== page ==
Martin Lewis: Take my direct debit challenge: can you save £ 100 in just 5 minutes?
Today, I put the glove on. I want to know how many of you are wasting money letting money flow out of your bank accounts without knowing it, on regular payments to services and businesses that you no longer use or have Not needed anymore. It shouldn’t take long and it can be hugely lucrative.
To get you excited before you start, here are some of the hundreds of tweets I received after talking about it on This Morning a few days ago… Louise tweeted “Literally a 5 minute check on my online banking and I found a phone bill I was paying for. a phone that I no longer own and a subscription that I no longer even think of receiving! I was able to cut around £ 100 per month! Thank you Martine! and Rob “Resume maker software £ 14.99 per month?” I made a modification on a CV and have not returned to the site since. It was 6 months ago. They never even told me that they made me pay ”
Likewise, if you follow this and record let me know by tweeting @martinslewis.
There are three types of regular payments
Most of you are familiar with two, but the third type is the trickier.
Direct debits. Typical use: Energy and utilities. You give a business your bank details and permission to debit your account if necessary, and they decide what to take and when, but you have the right to ask the bank to shut it down – but first make sure you’re out. contract.
Standing orders. Typical use: Regular payments to people. Here you set up an automated instruction to pay a business or person a fixed amount, and you set the frequency. Cancellation is easy through your bank.
Recurring payments. Typical use: Subscriptions, payday loans or pornographic sites. These were once known as streaming payment authorities – where you give a debit or credit card number and the business can accept payment whenever they want. Still, they look like single transactions, so they’re harder to spot.
It’s usually easier to cancel them through the companies themselves, but sometimes they play hard – since 2009 you have the right to cancel with the bank, although some staff mistakenly say you can’t.
How to find regular payments
Standing orders and direct debits are easy to locate. If you do online banking, there is usually a page that lists them, so it’s easy to check (it’s best to do it this way so that it also includes currently suspended subscriptions). If not, you can request it.
Recurring payments mainly consist of going through statements to verify. Some apps like smart-bill.co.uk and yolt.com can help you through the open banking tool. If you find businesses you haven’t heard of, try Google or your bank.
Don’t be fooled into keeping payments you don’t really want
I have already written about my shopping money mantras – for the skint, “Do I need it?” Can I afford it? Have I checked if it’s cheaper elsewhere? or the non-skint, “Am I going to use it? Is it worth it? Have I checked if it’s cheaper elsewhere?” Answer “no” and you shouldn’t buy. Yet we also need to apply a similar logic to regular payments. Yet, we often do not take into account the money that comes out of our accounts.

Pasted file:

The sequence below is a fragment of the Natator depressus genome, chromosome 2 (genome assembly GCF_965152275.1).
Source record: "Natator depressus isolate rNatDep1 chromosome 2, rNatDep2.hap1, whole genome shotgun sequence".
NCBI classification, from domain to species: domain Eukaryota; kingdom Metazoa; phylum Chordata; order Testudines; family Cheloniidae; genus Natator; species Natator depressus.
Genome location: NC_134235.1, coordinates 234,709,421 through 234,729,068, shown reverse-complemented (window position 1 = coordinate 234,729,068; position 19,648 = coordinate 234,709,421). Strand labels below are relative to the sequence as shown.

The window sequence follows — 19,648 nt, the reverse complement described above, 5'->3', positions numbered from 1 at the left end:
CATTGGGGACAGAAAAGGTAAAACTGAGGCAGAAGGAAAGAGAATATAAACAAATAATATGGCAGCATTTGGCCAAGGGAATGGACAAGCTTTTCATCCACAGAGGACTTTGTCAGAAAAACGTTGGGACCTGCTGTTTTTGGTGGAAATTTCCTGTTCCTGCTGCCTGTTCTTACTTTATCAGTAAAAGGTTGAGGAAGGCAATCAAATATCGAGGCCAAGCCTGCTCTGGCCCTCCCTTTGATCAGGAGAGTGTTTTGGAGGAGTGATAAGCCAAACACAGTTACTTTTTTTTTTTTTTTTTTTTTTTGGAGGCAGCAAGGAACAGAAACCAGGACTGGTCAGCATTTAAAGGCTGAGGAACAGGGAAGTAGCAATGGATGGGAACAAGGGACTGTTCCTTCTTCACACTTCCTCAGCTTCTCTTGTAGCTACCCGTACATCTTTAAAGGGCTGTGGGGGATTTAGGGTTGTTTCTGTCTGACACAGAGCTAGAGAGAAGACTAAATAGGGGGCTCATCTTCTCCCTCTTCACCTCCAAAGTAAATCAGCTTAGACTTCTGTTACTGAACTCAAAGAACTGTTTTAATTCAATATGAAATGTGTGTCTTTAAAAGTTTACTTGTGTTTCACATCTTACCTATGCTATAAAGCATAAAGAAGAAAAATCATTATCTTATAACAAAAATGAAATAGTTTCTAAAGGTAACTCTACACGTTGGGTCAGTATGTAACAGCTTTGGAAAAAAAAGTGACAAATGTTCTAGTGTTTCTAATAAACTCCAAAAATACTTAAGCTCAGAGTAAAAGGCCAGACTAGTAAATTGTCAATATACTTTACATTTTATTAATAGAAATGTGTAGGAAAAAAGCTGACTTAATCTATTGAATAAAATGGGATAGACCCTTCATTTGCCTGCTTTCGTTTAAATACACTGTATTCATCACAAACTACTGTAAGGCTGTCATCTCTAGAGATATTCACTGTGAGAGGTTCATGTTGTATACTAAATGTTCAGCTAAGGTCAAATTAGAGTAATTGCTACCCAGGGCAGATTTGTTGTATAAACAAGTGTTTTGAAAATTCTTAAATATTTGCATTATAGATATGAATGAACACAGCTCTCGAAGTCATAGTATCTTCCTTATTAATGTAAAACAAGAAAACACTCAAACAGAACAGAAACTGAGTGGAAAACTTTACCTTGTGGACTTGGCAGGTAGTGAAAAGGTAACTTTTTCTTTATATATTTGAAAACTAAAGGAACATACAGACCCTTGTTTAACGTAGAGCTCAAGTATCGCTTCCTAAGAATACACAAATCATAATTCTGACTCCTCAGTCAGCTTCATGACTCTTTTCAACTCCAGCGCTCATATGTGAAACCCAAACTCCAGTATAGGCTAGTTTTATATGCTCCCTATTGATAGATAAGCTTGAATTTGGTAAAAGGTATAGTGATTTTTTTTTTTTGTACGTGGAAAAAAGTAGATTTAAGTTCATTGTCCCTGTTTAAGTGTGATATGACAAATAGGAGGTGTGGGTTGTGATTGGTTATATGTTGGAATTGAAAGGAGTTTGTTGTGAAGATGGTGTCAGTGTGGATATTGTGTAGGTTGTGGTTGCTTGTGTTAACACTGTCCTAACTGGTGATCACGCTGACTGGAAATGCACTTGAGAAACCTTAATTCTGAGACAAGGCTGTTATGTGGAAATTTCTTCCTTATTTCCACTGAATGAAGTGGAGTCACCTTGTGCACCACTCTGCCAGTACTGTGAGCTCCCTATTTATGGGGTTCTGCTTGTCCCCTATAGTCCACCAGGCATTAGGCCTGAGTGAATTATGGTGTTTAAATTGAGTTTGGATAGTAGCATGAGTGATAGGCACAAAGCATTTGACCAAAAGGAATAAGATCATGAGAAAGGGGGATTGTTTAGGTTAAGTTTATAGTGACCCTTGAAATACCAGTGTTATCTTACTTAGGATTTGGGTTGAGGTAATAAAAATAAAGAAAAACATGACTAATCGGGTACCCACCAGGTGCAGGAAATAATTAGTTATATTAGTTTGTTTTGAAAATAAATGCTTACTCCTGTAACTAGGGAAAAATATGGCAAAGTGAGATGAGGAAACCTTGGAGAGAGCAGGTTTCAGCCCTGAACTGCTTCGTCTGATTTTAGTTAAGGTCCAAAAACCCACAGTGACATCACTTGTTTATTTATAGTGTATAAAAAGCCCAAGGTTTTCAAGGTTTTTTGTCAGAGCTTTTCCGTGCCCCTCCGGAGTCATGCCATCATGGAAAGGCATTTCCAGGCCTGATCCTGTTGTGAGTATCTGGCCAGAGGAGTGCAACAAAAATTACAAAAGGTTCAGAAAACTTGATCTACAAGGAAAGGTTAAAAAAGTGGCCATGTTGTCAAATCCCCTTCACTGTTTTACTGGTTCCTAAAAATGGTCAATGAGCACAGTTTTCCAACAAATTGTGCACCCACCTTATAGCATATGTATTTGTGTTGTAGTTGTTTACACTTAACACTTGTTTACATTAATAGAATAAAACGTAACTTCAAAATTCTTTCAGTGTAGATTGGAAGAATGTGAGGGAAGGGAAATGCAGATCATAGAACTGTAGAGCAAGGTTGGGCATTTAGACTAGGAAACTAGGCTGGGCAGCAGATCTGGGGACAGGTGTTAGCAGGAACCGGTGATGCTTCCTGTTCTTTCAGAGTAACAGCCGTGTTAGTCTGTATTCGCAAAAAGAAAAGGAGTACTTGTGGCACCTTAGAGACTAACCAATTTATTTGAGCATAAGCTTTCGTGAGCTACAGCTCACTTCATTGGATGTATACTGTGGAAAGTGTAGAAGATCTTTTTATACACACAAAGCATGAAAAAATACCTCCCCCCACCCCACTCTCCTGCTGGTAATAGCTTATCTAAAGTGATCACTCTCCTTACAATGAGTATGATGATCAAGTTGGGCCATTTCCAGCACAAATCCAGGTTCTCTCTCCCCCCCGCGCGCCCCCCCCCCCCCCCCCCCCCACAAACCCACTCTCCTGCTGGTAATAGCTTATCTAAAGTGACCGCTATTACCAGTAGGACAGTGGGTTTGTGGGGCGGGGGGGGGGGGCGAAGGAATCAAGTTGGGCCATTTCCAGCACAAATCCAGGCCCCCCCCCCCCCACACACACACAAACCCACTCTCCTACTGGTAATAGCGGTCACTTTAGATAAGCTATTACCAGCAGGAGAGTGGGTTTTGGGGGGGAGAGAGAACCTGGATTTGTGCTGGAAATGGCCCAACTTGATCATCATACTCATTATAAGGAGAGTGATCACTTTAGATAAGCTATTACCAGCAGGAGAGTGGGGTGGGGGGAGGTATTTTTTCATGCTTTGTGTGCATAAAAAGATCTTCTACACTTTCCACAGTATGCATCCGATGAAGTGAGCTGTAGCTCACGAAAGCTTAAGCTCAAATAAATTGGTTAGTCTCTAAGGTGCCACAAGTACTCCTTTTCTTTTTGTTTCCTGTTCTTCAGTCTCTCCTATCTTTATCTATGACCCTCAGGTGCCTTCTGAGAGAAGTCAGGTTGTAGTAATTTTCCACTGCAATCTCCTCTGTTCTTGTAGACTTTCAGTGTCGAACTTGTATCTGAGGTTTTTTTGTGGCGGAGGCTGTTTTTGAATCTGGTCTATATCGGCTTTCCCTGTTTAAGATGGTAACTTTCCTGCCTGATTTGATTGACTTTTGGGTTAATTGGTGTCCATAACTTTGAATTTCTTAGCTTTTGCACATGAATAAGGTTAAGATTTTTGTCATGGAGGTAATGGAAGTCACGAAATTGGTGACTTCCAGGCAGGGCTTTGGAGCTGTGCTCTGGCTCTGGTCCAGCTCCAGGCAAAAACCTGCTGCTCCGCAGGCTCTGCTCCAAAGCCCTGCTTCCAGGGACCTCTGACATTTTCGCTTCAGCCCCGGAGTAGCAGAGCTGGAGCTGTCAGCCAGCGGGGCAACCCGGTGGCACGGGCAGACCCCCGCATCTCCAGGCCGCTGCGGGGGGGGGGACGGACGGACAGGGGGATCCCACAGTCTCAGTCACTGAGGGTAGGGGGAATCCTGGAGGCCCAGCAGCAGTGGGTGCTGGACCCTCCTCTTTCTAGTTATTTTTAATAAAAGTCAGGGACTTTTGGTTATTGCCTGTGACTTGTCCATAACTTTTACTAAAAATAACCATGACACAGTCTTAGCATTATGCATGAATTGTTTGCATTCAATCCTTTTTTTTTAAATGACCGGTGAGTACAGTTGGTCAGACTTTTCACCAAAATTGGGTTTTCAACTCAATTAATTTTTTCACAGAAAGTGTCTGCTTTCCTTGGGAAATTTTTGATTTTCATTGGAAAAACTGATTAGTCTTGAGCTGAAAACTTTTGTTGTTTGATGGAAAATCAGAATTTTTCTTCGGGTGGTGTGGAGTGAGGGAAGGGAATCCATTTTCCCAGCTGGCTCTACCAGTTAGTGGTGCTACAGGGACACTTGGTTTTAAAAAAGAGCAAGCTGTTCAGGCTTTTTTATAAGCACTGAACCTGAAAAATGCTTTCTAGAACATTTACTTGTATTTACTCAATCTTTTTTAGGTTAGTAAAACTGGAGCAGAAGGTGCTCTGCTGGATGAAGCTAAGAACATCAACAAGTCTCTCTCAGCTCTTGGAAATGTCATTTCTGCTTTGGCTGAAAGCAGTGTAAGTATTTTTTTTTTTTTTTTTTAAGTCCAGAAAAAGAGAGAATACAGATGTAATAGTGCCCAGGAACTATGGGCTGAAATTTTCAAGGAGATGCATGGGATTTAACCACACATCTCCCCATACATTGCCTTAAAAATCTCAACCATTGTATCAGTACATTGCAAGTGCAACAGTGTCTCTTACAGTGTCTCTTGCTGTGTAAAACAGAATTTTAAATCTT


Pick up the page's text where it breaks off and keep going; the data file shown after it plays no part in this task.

Even so, many people may have a hard time deciding which payment to keep and which to cut. And especially with subscription services, they know there is a powerful psychology here.
Companies use what I call the “inertia dividend”. It is no coincidence that many subscription companies are successful. We humans are naturally predisposed to dislike losing anything that we have. A lot of people wouldn’t sign up for a movie service that they didn’t really need if they had to pay for it, but would do so for a month’s free trial. They go into it with a view to undo it at the end, but by then they get used to it and now getting rid of it means a loss – and we don’t like the loss.
The lust for such things does not bounce like a rubber band. We tend to feel the loss of a service much more strongly than the joy of winning it in the first place. So, be brutal with yourself, especially at a time like now.
Decide what to keep and what to lose
It is often a struggle between logic and instinct. Here are some points to help you:
1. The obvious divide – where you are paying for something unnecessary. A cameraman on one of my shows once confessed to me: ‘I found out that I was paying £ 1,000 in council tax on my OLD house’. Others find that they are paying insurance for old, long forgotten mobiles. If this happens, always try to see if you can get the money back (however, you are not always entitled to it).
2. Things you don’t need but want, ask yourself if it’s worth it? There are some things you want but don’t need, so the question is, is the payoff you get worth it? Think about the annual cost, £ 8 / month equals £ 100 / year – so if this is a TV subscription that you only use a few times, is it worth it? Otherwise, cancel or try to find something cheaper. As Jo said: “I sorted my bills in January and canceled the gym (I went twice in 2019), saving £ 300 / year.”
3. The things you really need – can you do it cheaper and get the same. Check if it’s a good price online or through comparison sites and consider haggling. If it’s not good value for money, use it as an incentive to change, whether it’s energy bills, broadband, water bills or more, see what you can do to save.
Comprehensive help for everyone at www.moneysavingexpert.com/moneymakeover Martin Lewis is the founder of MoneySavingExpert.com. To join the 13 million people who receive their free weekly Money Tips email, visit www.moneysavingexpert.com/latesttip